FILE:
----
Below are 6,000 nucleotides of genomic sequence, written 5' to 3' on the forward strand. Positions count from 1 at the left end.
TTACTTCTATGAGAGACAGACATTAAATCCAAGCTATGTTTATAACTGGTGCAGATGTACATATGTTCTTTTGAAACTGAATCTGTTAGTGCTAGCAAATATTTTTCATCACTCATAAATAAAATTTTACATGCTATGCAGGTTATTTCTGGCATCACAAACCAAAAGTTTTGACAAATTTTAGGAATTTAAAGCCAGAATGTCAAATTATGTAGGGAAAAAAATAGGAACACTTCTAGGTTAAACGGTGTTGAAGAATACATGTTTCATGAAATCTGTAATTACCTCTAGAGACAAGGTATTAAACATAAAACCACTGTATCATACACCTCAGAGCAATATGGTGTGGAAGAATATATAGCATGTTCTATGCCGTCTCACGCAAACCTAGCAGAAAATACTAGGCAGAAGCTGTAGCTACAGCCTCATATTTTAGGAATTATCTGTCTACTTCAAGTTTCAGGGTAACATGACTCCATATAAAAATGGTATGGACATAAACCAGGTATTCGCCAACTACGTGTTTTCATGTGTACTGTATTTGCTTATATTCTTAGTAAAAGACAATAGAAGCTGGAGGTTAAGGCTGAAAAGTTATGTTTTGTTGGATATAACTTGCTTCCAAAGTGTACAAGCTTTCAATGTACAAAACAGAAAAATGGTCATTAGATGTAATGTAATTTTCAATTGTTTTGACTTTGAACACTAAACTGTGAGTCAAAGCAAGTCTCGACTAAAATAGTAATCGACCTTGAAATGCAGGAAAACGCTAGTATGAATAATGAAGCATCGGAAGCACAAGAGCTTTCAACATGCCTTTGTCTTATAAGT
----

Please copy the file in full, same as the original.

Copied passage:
Below are 6,000 nucleotides of genomic sequence, written 5' to 3' on the forward strand. Positions count from 1 at the left end.
TTACTTCTATGAGAGACAGACATTAAATCCAAGCTATGTTTATAACTGGTGCAGATGTACATATGTTCTTTTGAAACTGAATCTGTTAGTGCTAGCAAATATTTTTCATCACTCATAAATAAAATTTTACATGCTATGCAGGTTATTTCTGGCATCACAAACCAAAAGTTTTGACAAATTTTAGGAATTTAAAGCCAGAATGTCAAATTATGTAGGGAAAAAAATAGGAACACTTCTAGGTTAAACGGTGTTGAAGAATACATGTTTCATGAAATCTGTAATTACCTCTAGAGACAAGGTATTAAACATAAAACCACTGTATCATACACCTCAGAGCAATATGGTGTGGAAGAATATATAGCATGTTCTATGCCGTCTCACGCAAACCTAGCAGAAAATACTAGGCAGAAGCTGTAGCTACAGCCTCATATTTTAGGAATTATCTGTCTACTTCAAGTTTCAGGGTAACATGACTCCATATAAAAATGGTATGGACATAAACCAGGTATTCGCCAACTACGTGTTTTCATGTGTACTGTATTTGCTTATATTCTTAGTAAAAGACAATAGAAGCTGGAGGTTAAGGCTGAAAAGTTATGTTTTGTTGGATATAACTTGCTTCCAAAGTGTACAAGCTTTCAATGTACAAAACAGAAAAATGGTCATTAGATGTAATGTAATTTTCAATTGTTTTGACTTTGAACACTAAACTGTGAGTCAAAGCAAGTCTCGACTAAAATAGTAATCGACCTTGAAATGCAGGAAAACGCTAGTATGAATAATGAAGCATCGGAAGCACAAGAGCTTTCAACATGCCTTTGTCTTATAAGT